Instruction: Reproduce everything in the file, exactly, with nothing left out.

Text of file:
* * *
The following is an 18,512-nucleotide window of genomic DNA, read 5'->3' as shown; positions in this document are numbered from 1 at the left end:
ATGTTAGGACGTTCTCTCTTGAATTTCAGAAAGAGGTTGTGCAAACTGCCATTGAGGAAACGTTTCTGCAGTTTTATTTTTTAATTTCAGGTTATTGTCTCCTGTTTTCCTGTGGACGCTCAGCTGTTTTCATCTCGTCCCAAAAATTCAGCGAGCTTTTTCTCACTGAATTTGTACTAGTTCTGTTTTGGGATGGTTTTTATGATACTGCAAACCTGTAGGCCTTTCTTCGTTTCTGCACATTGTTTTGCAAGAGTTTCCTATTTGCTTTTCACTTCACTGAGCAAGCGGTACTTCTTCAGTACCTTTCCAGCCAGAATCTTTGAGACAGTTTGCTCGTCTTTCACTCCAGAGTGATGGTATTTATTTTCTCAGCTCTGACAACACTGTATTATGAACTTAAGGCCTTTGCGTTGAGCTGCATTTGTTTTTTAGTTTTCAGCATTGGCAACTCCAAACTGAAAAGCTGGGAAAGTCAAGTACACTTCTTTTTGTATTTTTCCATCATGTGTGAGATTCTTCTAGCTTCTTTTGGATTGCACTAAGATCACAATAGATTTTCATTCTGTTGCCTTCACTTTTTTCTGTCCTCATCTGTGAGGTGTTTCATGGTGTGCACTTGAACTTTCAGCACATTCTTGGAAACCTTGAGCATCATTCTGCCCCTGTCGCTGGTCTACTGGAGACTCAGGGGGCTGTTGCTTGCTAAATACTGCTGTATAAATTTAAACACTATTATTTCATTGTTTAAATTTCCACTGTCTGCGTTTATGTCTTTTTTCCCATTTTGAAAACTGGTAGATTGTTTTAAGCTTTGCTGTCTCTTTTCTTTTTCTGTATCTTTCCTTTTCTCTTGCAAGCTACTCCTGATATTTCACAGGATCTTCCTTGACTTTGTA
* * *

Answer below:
The following is an 18,512-nucleotide window of genomic DNA, read 5'->3' as shown; positions in this document are numbered from 1 at the left end:
ATGTTAGGACGTTCTCTCTTGAATTTCAGAAAGAGGTTGTGCAAACTGCCATTGAGGAAACGTTTCTGCAGTTTTATTTTTTAATTTCAGGTTATTGTCTCCTGTTTTCCTGTGGACGCTCAGCTGTTTTCATCTCGTCCCAAAAATTCAGCGAGCTTTTTCTCACTGAATTTGTACTAGTTCTGTTTTGGGATGGTTTTTATGATACTGCAAACCTGTAGGCCTTTCTTCGTTTCTGCACATTGTTTTGCAAGAGTTTCCTATTTGCTTTTCACTTCACTGAGCAAGCGGTACTTCTTCAGTACCTTTCCAGCCAGAATCTTTGAGACAGTTTGCTCGTCTTTCACTCCAGAGTGATGGTATTTATTTTCTCAGCTCTGACAACACTGTATTATGAACTTAAGGCCTTTGCGTTGAGCTGCATTTGTTTTTTAGTTTTCAGCATTGGCAACTCCAAACTGAAAAGCTGGGAAAGTCAAGTACACTTCTTTTTGTATTTTTCCATCATGTGTGAGATTCTTCTAGCTTCTTTTGGATTGCACTAAGATCACAATAGATTTTCATTCTGTTGCCTTCACTTTTTTCTGTCCTCATCTGTGAGGTGTTTCATGGTGTGCACTTGAACTTTCAGCACATTCTTGGAAACCTTGAGCATCATTCTGCCCCTGTCGCTGGTCTACTGGAGACTCAGGGGGCTGTTGCTTGCTAAATACTGCTGTATAAATTTAAACACTATTATTTCATTGTTTAAATTTCCACTGTCTGCGTTTATGTCTTTTTTCCCATTTTGAAAACTGGTAGATTGTTTTAAGCTTTGCTGTCTCTTTTCTTTTTCTGTATCTTTCCTTTTCTCTTGCAAGCTACTCCTGATATTTCACAGGATCTTCCTTGACTTTGTA